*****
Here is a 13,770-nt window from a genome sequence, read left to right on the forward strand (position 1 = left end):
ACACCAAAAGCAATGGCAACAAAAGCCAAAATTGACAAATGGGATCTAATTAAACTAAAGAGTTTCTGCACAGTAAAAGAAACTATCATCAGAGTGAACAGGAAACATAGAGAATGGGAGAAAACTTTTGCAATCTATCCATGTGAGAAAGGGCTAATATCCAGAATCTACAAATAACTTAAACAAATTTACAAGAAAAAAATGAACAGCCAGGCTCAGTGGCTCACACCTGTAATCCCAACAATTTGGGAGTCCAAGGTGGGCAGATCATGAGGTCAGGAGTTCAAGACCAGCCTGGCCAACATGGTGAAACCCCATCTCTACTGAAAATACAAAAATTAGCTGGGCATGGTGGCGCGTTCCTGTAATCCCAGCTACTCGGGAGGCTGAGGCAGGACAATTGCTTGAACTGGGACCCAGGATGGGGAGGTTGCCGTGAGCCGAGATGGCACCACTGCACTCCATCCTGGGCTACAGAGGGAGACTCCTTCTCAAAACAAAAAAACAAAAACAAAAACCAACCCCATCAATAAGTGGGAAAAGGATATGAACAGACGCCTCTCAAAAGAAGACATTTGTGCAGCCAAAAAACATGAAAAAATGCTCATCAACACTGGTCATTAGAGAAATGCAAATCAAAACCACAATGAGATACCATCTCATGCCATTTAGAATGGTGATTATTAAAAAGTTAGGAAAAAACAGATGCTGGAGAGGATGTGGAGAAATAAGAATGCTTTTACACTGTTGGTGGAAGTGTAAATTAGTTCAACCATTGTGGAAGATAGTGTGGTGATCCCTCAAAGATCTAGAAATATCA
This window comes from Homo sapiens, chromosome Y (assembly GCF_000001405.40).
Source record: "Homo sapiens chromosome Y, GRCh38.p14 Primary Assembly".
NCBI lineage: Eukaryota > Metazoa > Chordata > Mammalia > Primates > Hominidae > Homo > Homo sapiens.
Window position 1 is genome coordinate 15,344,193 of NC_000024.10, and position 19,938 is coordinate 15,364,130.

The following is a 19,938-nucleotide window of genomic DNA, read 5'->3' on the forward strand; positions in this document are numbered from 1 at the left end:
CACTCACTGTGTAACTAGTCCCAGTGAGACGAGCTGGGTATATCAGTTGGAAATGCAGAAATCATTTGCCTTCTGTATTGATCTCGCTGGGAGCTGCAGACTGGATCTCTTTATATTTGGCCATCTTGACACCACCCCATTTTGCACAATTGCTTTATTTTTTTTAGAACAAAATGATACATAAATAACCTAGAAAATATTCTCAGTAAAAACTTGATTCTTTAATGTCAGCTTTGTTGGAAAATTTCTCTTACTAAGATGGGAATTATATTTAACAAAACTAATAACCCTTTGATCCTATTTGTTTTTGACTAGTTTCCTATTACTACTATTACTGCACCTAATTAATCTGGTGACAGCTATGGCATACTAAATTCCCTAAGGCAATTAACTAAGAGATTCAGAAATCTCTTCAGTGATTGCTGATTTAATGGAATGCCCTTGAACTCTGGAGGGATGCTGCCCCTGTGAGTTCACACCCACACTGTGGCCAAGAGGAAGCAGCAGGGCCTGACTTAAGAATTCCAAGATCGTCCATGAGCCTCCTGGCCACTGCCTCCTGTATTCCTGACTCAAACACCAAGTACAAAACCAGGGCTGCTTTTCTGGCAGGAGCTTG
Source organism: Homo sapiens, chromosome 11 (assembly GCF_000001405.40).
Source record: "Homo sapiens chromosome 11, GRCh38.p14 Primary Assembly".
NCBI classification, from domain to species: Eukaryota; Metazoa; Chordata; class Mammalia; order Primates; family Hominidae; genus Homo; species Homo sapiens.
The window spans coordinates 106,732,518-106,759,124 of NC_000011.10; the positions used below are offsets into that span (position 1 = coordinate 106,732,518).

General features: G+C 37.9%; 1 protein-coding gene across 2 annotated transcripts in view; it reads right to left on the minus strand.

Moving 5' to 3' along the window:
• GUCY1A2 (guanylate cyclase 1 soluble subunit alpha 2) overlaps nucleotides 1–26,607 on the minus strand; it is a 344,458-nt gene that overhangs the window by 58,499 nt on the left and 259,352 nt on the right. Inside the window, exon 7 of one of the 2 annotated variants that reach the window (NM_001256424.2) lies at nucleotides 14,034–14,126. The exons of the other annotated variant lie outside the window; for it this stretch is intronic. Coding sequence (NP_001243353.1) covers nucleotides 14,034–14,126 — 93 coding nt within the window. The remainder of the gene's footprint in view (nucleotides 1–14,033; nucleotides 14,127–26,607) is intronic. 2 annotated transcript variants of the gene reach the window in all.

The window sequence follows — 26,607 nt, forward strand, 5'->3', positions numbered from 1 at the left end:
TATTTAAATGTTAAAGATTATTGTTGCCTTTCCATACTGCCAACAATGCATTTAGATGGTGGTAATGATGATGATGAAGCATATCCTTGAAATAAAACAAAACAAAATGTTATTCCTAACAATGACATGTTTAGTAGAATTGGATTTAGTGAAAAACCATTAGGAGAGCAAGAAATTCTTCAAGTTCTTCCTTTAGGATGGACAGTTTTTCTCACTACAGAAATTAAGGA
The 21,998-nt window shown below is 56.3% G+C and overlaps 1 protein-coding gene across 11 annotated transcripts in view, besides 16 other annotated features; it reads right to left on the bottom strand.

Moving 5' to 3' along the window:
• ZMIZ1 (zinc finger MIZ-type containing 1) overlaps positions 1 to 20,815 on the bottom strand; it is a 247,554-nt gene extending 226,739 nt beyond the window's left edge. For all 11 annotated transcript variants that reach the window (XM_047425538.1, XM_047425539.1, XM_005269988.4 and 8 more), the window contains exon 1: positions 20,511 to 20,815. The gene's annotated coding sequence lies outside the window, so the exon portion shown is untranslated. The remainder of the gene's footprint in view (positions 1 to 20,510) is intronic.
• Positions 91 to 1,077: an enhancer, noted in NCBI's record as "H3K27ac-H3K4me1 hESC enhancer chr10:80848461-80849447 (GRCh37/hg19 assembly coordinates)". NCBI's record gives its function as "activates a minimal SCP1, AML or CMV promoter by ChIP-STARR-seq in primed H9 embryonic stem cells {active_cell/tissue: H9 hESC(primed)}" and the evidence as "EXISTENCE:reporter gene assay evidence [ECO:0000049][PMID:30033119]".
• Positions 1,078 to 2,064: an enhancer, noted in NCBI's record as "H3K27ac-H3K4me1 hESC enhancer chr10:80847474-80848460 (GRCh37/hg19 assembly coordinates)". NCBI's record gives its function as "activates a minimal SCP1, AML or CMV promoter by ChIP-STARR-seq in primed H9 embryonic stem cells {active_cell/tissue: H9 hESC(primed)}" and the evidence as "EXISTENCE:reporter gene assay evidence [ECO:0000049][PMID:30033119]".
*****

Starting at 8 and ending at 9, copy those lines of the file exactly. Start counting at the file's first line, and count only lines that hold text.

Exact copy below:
CACTCACTGTGTAACTAGTCCCAGTGAGACGAGCTGGGTATATCAGTTGGAAATGCAGAAATCATTTGCCTTCTGTATTGATCTCGCTGGGAGCTGCAGACTGGATCTCTTTATATTTGGCCATCTTGACACCACCCCATTTTGCACAATTGCTTTATTTTTTTTAGAACAAAATGATACATAAATAACCTAGAAAATATTCTCAGTAAAAACTTGATTCTTTAATGTCAGCTTTGTTGGAAAATTTCTCTTACTAAGATGGGAATTATATTTAACAAAACTAATAACCCTTTGATCCTATTTGTTTTTGACTAGTTTCCTATTACTACTATTACTGCACCTAATTAATCTGGTGACAGCTATGGCATACTAAATTCCCTAAGGCAATTAACTAAGAGATTCAGAAATCTCTTCAGTGATTGCTGATTTAATGGAATGCCCTTGAACTCTGGAGGGATGCTGCCCCTGTGAGTTCACACCCACACTGTGGCCAAGAGGAAGCAGCAGGGCCTGACTTAAGAATTCCAAGATCGTCCATGAGCCTCCTGGCCACTGCCTCCTGTATTCCTGACTCAAACACCAAGTACAAAACCAGGGCTGCTTTTCTGGCAGGAGCTTG
Source organism: Homo sapiens, chromosome 11 (assembly GCF_000001405.40).